There is a common thread between the two teachers interviewed in that they had been programming Indigenous Australian music before the workshops occurred. These two teachers were looking for more substantial hands-on learning than they were previously offering with text-based experiences. Thereafter, their stories are presented for the unique context in which they have developed.

Teacher 1's beginning

In 2004, the project that commenced at Teacher 1's school was a cross-KLA (key learning area) project with Year 9s, drawing on the students' elective choices. The staff, motivated by a HSIE teacher mentor, nominated Aboriginal culture as a theme that could run across all KLAs. Teacher 1 described the aim of this project as increasing knowledge retention, providing stimulus and using different pedagogies. The leadership of the teacher mentor evolved into a staff group with members from each of the KLAs to bring on board their own material. The idea behind this project was to pinpoint one year group. We targeted Year 9 because they had selected their electives. For any teacher with a Year 9 class, the topic for Term 3 was focused on Indigenous culture.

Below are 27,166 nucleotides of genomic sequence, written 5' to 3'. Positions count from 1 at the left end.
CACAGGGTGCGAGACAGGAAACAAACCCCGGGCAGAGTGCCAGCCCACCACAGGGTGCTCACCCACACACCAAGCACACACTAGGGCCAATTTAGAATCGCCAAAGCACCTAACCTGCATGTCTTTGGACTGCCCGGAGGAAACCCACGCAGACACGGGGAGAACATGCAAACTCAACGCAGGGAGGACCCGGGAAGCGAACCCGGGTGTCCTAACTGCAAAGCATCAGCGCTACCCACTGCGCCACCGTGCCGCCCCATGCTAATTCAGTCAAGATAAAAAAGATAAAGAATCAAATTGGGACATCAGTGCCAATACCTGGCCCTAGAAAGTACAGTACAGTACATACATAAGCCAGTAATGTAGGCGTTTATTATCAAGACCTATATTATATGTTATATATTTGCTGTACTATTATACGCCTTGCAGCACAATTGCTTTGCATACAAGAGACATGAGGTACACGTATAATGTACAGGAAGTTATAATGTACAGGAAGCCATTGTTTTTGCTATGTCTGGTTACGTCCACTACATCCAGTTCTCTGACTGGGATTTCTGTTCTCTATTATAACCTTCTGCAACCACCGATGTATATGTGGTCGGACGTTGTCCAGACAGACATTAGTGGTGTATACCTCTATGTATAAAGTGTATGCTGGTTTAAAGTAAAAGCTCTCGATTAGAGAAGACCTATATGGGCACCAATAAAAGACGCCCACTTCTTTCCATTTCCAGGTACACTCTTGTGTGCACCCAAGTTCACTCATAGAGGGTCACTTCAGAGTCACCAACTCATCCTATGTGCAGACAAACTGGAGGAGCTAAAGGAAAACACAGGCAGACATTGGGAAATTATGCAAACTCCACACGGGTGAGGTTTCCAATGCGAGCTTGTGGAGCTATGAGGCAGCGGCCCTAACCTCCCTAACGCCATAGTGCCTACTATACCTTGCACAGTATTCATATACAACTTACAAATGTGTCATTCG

Teacher 2's beginning

Teacher 2 already had a small Indigenous music program when she went to Margaret's workshop at the end of 2007. Basically it was text-book material. I was a little bit too scared to move beyond that. I didn't think it had a lot of substance so going to this workshop was inspiring for me. I added things from the booklet. Additionally, I learned to work with the community. I got in contact with one of our local Elders. I'm very lucky because our school has established connections with our local Elders which they have been nurturing for many, many years. Auntie May is our local Elder and she's also a lifetime member of the AECG [Aboriginal Education Consultative Group]. She works very closely with the school and is always there at Reconciliation Ceremonies.

Development of the project in School 1

Since the cross KLA project in School 1 began, student presentations have taken many forms, from models and plays to interviews and game shows. More recently, the students keep an e-portfolio and post pictures and blogs on the school intranet. After the 2006 workshop, the 2007 project incorporated the 'Our Place' booklet as a stimulus for discussion of Indigenous culture. That's when I got an insight into how to incorporate all the activities. While they are aimed at Stage 4 and upwards, they are entirely appropriate for students whose musical literacy has yet to strongly develop. The students engage in learning by rote as is culturally appropriate for this music. At the end of seven weeks, they delivered a presentation of their project, based on the learnings in all their KLAs.